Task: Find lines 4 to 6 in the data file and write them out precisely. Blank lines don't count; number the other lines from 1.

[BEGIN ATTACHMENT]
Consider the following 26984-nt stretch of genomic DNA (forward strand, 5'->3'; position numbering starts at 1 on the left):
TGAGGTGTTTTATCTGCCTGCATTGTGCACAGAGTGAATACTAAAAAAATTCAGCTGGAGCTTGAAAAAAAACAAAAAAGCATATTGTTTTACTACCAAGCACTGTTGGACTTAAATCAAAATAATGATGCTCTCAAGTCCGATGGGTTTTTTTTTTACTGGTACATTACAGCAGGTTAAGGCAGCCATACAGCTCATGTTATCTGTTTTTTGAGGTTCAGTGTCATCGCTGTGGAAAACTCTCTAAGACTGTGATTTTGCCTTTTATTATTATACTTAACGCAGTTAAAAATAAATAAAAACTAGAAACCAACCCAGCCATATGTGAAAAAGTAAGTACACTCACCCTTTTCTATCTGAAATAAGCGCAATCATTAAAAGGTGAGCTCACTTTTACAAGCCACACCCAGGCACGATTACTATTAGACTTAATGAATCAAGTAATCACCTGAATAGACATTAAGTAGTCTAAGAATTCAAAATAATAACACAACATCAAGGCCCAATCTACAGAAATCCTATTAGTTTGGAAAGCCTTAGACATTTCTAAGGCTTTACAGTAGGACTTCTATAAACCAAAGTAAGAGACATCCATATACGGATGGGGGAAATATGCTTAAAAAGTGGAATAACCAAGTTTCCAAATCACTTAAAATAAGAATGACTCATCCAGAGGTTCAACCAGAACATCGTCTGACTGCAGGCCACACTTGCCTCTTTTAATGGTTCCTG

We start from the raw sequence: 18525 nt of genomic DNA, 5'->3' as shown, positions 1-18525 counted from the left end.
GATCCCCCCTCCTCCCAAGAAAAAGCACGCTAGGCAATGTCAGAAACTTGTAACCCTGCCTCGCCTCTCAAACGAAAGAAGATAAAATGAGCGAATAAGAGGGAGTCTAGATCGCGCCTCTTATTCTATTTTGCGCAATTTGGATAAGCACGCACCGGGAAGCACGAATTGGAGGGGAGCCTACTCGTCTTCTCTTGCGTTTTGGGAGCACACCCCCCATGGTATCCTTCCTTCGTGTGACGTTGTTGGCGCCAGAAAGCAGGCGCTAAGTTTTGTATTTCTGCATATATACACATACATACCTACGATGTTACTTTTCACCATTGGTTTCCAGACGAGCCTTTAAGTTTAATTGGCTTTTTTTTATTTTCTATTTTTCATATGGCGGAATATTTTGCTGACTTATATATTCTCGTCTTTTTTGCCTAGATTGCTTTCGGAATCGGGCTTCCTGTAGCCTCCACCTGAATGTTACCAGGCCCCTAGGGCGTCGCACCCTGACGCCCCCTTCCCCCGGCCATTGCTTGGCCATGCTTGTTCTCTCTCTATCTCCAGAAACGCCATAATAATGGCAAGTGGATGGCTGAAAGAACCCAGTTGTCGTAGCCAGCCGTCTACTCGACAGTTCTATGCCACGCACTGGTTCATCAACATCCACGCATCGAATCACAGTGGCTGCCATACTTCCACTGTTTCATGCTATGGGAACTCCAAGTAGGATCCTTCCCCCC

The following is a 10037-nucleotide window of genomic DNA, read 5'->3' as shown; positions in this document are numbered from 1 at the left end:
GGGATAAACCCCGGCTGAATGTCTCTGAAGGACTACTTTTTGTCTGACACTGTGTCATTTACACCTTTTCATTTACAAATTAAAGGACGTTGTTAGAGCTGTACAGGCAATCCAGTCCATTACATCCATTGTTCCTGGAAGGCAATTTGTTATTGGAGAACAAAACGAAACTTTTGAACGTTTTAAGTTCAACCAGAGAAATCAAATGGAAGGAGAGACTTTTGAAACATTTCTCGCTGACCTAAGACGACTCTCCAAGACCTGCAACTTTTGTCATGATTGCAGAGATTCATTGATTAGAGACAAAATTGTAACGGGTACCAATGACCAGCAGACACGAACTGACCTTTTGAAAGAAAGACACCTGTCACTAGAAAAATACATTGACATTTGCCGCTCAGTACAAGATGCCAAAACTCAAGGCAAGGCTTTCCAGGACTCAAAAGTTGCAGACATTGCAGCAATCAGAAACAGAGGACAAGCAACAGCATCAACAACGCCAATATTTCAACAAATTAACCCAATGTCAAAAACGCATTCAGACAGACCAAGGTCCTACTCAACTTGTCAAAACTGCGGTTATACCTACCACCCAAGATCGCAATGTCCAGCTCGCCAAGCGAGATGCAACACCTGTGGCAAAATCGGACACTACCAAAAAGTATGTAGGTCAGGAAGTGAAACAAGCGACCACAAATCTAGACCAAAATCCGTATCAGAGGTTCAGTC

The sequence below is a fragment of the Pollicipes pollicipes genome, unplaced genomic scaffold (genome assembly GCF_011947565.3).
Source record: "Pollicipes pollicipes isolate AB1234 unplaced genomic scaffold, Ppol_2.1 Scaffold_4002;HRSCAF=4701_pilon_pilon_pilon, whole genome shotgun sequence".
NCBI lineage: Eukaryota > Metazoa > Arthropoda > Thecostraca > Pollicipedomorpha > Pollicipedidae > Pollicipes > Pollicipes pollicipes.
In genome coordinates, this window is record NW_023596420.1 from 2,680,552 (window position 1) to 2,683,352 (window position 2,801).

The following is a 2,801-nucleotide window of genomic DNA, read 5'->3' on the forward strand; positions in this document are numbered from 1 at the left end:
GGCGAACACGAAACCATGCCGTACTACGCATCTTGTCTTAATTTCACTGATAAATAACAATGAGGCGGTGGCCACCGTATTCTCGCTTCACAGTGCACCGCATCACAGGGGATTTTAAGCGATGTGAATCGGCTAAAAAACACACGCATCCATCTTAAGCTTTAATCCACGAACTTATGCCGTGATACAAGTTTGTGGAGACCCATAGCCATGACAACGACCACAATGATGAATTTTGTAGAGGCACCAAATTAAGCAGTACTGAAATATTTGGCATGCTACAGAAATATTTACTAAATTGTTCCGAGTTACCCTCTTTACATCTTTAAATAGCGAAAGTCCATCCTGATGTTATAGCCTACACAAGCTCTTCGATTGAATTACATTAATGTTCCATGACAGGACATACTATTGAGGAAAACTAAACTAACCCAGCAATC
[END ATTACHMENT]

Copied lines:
GATCCCCCCTCCTCCCAAGAAAAAGCACGCTAGGCAATGTCAGAAACTTGTAACCCTGCCTCGCCTCTCAAACGAAAGAAGATAAAATGAGCGAATAAGAGGGAGTCTAGATCGCGCCTCTTATTCTATTTTGCGCAATTTGGATAAGCACGCACCGGGAAGCACGAATTGGAGGGGAGCCTACTCGTCTTCTCTTGCGTTTTGGGAGCACACCCCCCATGGTATCCTTCCTTCGTGTGACGTTGTTGGCGCCAGAAAGCAGGCGCTAAGTTTTGTATTTCTGCATATATACACATACATACCTACGATGTTACTTTTCACCATTGGTTTCCAGACGAGCCTTTAAGTTTAATTGGCTTTTTTTTATTTTCTATTTTTCATATGGCGGAATATTTTGCTGACTTATATATTCTCGTCTTTTTTGCCTAGATTGCTTTCGGAATCGGGCTTCCTGTAGCCTCCACCTGAATGTTACCAGGCCCCTAGGGCGTCGCACCCTGACGCCCCCTTCCCCCGGCCATTGCTTGGCCATGCTTGTTCTCTCTCTATCTCCAGAAACGCCATAATAATGGCAAGTGGATGGCTGAAAGAACCCAGTTGTCGTAGCCAGCCGTCTACTCGACAGTTCTATGCCACGCACTGGTTCATCAACATCCACGCATCGAATCACAGTGGCTGCCATACTTCCACTGTTTCATGCTATGGGAACTCCAAGTAGGATCCTTCCCCCC

The following is a 10037-nucleotide window of genomic DNA, read 5'->3' as shown; positions in this document are numbered from 1 at the left end:
GGGATAAACCCCGGCTGAATGTCTCTGAAGGACTACTTTTTGTCTGACACTGTGTCATTTACACCTTTTCATTTACAAATTAAAGGACGTTGTTAGAGCTGTACAGGCAATCCAGTCCATTACATCCATTGTTCCTGGAAGGCAATTTGTTATTGGAGAACAAAACGAAACTTTTGAACGTTTTAAGTTCAACCAGAGAAATCAAATGGAAGGAGAGACTTTTGAAACATTTCTCGCTGACCTAAGACGACTCTCCAAGACCTGCAACTTTTGTCATGATTGCAGAGATTCATTGATTAGAGACAAAATTGTAACGGGTACCAATGACCAGCAGACACGAACTGACCTTTTGAAAGAAAGACACCTGTCACTAGAAAAATACATTGACATTTGCCGCTCAGTACAAGATGCCAAAACTCAAGGCAAGGCTTTCCAGGACTCAAAAGTTGCAGACATTGCAGCAATCAGAAACAGAGGACAAGCAACAGCATCAACAACGCCAATATTTCAACAAATTAACCCAATGTCAAAAACGCATTCAGACAGACCAAGGTCCTACTCAACTTGTCAAAACTGCGGTTATACCTACCACCCAAGATCGCAATGTCCAGCTCGCCAAGCGAGATGCAACACCTGTGGCAAAATCGGACACTACCAAAAAGTATGTAGGTCAGGAAGTGAAACAAGCGACCACAAATCTAGACCAAAATCCGTATCAGAGGTTCAGTC